The television has evolved exponentially in the last 10 years. After 40 years of almost no development (color was the last great evolutionary leap and that was in the 60s) we have seen the development of High Definition, flat panel, DVR and 3-D TVs. Netflix and Comcast Xfinity TV deliver movies and TV shows directly to the set on demand. Hulu offers vintage and new TV shows over the internet and now Google has made a home theater component that connects to the home network and feeds web-streaming video to the High Def TV. But with all the advances and new technologies, the model still is dependent on content providers delivering the shows.
The networks still broadcast their channels over the air, but most viewers get their signals from broadband providers like cable, satellite and AT&T. TV has long been a passive experience; viewers simply sit and watch that which is displayed on the set. The only semblance of control was the ability to change the channels. But even then, you could only chose between those programs that were airing at the time. Now most broadband cable companies offer On Demand—the ability to order great varieties of content when you want to see it, on your schedule.
This technology requires one thing: a box. No matter how feature laden your TV may be, you have to have a set-top box to provide the content. Most companies charge a monthly fee to use the box. Of course, the FCC mandated that operators provide the content to user owned equipment, but that requires a cable card—a device that validates your cable subscription with the service. TV manufacturers hate cable cards. They require that the manufacturer build their set to an industry specification and that takes the control away from the company.
But there is a new glimmer of hope for TV viewing: the Ceton InfiniTV 4. This device can turn a computer into a 4-tuner HD PVR, thus eliminating the need for a set-top box from a service provider. Ceton has no problem making their tuner card work with cable cards, which they do quite well. The card is inserted into a compatible personal computer with a PCIe slot which is then connected to your HDTV via HDMI (for optimum viewing).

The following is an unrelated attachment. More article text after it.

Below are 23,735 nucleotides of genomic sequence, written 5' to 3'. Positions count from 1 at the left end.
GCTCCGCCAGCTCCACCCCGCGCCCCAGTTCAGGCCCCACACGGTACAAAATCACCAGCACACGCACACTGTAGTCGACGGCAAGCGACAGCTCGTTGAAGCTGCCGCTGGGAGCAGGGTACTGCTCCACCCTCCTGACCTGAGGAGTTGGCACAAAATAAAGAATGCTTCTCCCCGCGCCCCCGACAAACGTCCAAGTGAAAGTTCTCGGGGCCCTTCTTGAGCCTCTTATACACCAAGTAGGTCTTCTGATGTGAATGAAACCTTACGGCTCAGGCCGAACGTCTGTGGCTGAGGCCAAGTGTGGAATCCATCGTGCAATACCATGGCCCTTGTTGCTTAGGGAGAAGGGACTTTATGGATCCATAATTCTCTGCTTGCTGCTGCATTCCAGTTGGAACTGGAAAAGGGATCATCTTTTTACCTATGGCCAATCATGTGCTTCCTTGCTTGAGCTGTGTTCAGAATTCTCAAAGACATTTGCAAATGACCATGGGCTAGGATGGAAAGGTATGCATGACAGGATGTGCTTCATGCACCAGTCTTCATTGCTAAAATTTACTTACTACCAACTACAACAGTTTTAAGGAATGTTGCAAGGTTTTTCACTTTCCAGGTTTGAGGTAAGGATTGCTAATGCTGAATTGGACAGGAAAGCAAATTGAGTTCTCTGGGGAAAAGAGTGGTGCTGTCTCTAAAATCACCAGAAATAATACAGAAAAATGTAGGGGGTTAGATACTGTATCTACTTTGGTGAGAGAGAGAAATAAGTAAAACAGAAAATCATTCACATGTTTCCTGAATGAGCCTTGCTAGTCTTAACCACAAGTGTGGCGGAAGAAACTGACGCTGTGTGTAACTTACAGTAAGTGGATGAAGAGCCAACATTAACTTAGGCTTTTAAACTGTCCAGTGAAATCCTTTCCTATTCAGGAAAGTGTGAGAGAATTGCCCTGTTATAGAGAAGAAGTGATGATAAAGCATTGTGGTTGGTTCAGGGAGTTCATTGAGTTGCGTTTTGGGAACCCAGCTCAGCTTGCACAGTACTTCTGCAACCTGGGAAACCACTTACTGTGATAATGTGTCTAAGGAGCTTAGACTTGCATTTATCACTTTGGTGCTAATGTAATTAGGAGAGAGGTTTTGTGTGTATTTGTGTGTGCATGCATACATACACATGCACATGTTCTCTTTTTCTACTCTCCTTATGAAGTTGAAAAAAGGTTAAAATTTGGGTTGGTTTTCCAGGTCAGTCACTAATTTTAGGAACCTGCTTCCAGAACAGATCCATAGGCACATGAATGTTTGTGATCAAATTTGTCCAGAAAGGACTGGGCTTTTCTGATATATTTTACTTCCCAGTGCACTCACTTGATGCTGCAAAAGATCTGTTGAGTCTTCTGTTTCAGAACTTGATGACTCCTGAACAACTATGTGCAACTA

The InfiniTV 4 uses Windows Media Center for Windows 7 as a program guide and viewing program. The WMC offers full DVR functionality for all four tuners simultaneously as well as allowing any other TV that has an Xbox360 to watch them, too. That means those other TVs no longer need a cable box or DVR of their own, once they have been paired as extenders into the home theater PC.
A home network is a given, obviously. The HTPC needs to be fully networked for windows to take advantage of the guide downloads, and without a network the extenders cannot communicate with the TV tuners. A wireless N or Gigabit network is recommended.
In fact, using the Windows Live “To The Cloud” feature, you can access your HTPC and watch your DVR recordings on remote computers away from home, too. Most TV viewers will probably not adopt watching TV on a computer, even one hooked up to a big screen HDTV, but look for this technology to filter down to dedicated boxes that combine all services with a media center application. But for those early adopters, the home theater PC will be the model for TV viewing in the future.
Again, watching TV is a passive experience and it probably will always be, but what this new technology is offering is the ability to watch your favorite shows when and wherever you are.